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Another Paradise: Chagos Islanders’ Fight for Justice

As the UK refuses to let go of the Chagos Islands, one activist fights for her exiled community’s right to return home.

Editor’s note: This film is no longer available online.

Sabrina Jean is driven by a deep-seated wish she wants to realise for her Chagossian community: the right to return home.

In the 1960s, the entire Creole population of the Chagos Islands, located in the Indian Ocean, was expelled by the British authorities. The secret operation took place to facilitate the leasing of the main island, Diego Garcia, to the US government so it could build one of its largest overseas military bases.

Now with the military lease about to expire, she and other Chagossian exiles are attempting to recover their home from the UK.

Through unrelenting activism, including legal action, public demonstrations, and the exile community’s improbable participation in the World Football Cup for Stateless People, she and other activists work tirelessly to bring their issue into the spotlight, pushing for resettlement and full compensation for their exile.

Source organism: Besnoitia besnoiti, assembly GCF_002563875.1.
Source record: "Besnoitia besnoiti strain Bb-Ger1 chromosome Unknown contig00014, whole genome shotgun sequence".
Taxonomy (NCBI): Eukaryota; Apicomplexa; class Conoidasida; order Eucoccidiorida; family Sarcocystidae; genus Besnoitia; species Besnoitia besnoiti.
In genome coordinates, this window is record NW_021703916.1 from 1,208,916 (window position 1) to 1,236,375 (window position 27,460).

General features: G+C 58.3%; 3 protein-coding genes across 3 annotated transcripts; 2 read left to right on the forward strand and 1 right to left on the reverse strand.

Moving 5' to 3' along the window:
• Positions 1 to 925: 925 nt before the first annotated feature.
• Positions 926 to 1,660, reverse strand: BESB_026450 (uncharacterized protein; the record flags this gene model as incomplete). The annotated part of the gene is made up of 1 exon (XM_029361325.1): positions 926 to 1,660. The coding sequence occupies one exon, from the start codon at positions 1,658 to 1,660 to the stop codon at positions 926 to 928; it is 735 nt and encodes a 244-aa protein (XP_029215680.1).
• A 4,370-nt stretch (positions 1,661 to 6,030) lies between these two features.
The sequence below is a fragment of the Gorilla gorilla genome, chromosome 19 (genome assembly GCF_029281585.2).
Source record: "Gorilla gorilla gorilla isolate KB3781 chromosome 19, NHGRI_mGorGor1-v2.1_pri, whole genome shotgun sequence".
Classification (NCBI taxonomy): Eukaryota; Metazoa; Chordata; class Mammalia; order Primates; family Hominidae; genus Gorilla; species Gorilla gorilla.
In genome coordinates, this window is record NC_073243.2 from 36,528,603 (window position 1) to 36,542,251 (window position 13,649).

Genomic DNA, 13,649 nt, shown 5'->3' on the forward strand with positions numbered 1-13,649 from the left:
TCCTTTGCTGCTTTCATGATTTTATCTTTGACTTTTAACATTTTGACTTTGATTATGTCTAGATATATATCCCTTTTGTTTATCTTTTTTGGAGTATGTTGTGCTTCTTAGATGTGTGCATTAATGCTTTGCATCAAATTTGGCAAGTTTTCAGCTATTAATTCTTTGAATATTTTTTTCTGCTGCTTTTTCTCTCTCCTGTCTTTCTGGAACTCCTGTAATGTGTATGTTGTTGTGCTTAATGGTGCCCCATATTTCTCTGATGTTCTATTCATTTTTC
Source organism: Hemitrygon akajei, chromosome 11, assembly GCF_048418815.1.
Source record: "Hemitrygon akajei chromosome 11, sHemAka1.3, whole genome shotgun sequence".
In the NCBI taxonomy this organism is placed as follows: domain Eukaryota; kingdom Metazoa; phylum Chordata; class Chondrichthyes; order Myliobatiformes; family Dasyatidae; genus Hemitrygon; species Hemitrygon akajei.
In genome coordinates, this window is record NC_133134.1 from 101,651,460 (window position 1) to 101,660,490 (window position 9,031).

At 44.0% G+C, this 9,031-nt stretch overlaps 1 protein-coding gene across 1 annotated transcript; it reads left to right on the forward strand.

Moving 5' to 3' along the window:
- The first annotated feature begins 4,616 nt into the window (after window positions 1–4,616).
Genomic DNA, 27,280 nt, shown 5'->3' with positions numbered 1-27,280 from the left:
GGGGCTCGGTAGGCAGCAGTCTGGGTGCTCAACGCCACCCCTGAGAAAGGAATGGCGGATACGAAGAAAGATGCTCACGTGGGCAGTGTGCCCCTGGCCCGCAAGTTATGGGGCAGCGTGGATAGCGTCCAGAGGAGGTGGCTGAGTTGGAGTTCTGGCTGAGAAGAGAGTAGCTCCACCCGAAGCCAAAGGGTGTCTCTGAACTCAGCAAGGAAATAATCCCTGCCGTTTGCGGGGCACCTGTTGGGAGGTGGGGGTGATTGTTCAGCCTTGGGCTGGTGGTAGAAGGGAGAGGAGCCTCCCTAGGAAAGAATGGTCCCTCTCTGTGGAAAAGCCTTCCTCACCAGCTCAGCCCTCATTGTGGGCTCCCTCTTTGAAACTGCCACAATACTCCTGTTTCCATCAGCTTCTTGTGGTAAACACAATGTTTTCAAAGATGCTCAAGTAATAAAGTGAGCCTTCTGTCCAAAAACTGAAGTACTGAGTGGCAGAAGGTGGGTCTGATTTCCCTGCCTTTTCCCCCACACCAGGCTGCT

Sabrina’s advocacy takes her all over the world; in front of the White House, she lifts a banner that reads: “LET US RETURN”.

But as their elders pass away and memories fade, time is running out.


By Olivier Magis

The story of the Chagos islanders is a 50-year odyssey of exile and displacement.

While searching for a way to tell this complex story, I came across Sabrina, a woman who embodies the epicentre of the Chagossian community in England. Through Sabrina, the Chagossians’ struggle is approached from a personal, emotional and committed angle.

Sabrina made a promise to herself: to devote her life to giving her father the chance to return to his island home. Driven by an unshakable faith in the cause of her community, Sabrina has managed to adapt to her new land of exile, England.

She has forged her own tools, allowing her to wage a battle against the British establishment and campaign for the right of return for the Chagossian people. In the face of the enormous power of the Anglo-American alliance, those tools may be so small as to be easily ignored – petitions, demonstrations, a football team – but still, Sabrina persists.

The Chagossian tragedy echoes well beyond Britain. Resorting to systematic raids and total deportation of local populations, the British revived tactics that many associate with the darkest chapters of European colonialism.

The parallel is all the more significant given that the partners and allies of the United Kingdom – including my country, Belgium – have known about the Chagossian case for decades.

Not one has spoken out in support of it.

But the connection between Europe and the Chagossian tragedy goes deeper still. At a time when thousands of people are risking their lives to reach European shores, the Chagossians beg the UK to let them go home.

These people are asking to no longer be migrants, yet their plea is systematically rejected. In a country where pro-Brexit rhetoric is partly built by encouraging fear of immigrants, this attitude towards the Chagossians is as Kafkaesque as it is incomprehensible.